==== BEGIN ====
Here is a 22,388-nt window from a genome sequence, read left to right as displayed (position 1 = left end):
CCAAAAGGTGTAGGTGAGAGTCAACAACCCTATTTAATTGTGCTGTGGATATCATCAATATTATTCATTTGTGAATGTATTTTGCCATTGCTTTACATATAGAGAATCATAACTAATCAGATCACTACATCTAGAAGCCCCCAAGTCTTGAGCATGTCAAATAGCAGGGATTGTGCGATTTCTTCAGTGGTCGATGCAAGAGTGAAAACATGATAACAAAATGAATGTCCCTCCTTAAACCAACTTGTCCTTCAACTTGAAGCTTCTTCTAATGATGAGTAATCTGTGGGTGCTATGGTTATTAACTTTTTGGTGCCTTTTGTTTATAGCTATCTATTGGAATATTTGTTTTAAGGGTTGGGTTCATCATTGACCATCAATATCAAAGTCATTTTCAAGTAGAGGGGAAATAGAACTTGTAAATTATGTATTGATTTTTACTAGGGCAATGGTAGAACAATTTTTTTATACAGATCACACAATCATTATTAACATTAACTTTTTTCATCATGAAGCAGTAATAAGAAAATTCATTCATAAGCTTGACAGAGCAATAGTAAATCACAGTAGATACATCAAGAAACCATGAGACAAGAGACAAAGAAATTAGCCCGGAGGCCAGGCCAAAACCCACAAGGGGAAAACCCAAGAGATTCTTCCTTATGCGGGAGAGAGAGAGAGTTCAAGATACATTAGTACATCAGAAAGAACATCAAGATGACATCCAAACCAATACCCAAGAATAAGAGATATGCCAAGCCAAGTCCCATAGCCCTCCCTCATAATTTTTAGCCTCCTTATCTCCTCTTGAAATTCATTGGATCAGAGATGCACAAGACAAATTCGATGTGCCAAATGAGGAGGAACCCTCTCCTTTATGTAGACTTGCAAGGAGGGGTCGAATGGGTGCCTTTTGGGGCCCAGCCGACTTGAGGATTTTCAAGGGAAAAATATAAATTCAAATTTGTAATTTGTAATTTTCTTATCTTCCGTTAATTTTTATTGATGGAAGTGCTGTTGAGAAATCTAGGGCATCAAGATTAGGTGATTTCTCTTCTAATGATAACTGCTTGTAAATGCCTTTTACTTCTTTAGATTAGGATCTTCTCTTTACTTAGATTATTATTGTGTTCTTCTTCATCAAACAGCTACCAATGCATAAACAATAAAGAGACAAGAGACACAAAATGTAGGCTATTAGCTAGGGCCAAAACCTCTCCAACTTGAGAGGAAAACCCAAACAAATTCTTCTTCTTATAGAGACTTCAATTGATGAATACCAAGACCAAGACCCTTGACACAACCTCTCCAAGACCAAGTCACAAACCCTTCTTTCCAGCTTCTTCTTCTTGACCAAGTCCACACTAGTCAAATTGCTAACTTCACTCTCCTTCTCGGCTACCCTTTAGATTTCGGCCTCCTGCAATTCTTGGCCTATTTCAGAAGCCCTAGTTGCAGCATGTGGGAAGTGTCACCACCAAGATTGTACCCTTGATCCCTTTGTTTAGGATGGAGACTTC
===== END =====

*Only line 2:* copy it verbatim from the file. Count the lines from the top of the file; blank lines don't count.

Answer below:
CCAAAAGGTGTAGGTGAGAGTCAACAACCCTATTTAATTGTGCTGTGGATATCATCAATATTATTCATTTGTGAATGTATTTTGCCATTGCTTTACATATAGAGAATCATAACTAATCAGATCACTACATCTAGAAGCCCCCAAGTCTTGAGCATGTCAAATAGCAGGGATTGTGCGATTTCTTCAGTGGTCGATGCAAGAGTGAAAACATGATAACAAAATGAATGTCCCTCCTTAAACCAACTTGTCCTTCAACTTGAAGCTTCTTCTAATGATGAGTAATCTGTGGGTGCTATGGTTATTAACTTTTTGGTGCCTTTTGTTTATAGCTATCTATTGGAATATTTGTTTTAAGGGTTGGGTTCATCATTGACCATCAATATCAAAGTCATTTTCAAGTAGAGGGGAAATAGAACTTGTAAATTATGTATTGATTTTTACTAGGGCAATGGTAGAACAATTTTTTTATACAGATCACACAATCATTATTAACATTAACTTTTTTCATCATGAAGCAGTAATAAGAAAATTCATTCATAAGCTTGACAGAGCAATAGTAAATCACAGTAGATACATCAAGAAACCATGAGACAAGAGACAAAGAAATTAGCCCGGAGGCCAGGCCAAAACCCACAAGGGGAAAACCCAAGAGATTCTTCCTTATGCGGGAGAGAGAGAGAGTTCAAGATACATTAGTACATCAGAAAGAACATCAAGATGACATCCAAACCAATACCCAAGAATAAGAGATATGCCAAGCCAAGTCCCATAGCCCTCCCTCATAATTTTTAGCCTCCTTATCTCCTCTTGAAATTCATTGGATCAGAGATGCACAAGACAAATTCGATGTGCCAAATGAGGAGGAACCCTCTCCTTTATGTAGACTTGCAAGGAGGGGTCGAATGGGTGCCTTTTGGGGCCCAGCCGACTTGAGGATTTTCAAGGGAAAAATATAAATTCAAATTTGTAATTTGTAATTTTCTTATCTTCCGTTAATTTTTATTGATGGAAGTGCTGTTGAGAAATCTAGGGCATCAAGATTAGGTGATTTCTCTTCTAATGATAACTGCTTGTAAATGCCTTTTACTTCTTTAGATTAGGATCTTCTCTTTACTTAGATTATTATTGTGTTCTTCTTCATCAAACAGCTACCAATGCATAAACAATAAAGAGACAAGAGACACAAAATGTAGGCTATTAGCTAGGGCCAAAACCTCTCCAACTTGAGAGGAAAACCCAAACAAATTCTTCTTCTTATAGAGACTTCAATTGATGAATACCAAGACCAAGACCCTTGACACAACCTCTCCAAGACCAAGTCACAAACCCTTCTTTCCAGCTTCTTCTTCTTGACCAAGTCCACACTAGTCAAATTGCTAACTTCACTCTCCTTCTCGGCTACCCTTTAGATTTCGGCCTCCTGCAATTCTTGGCCTATTTCAGAAGCCCTAGTTGCAGCATGTGGGAAGTGTCACCACCAAGATTGTACCCTTGATCCCTTTGTTTAGGATGGAGACTTC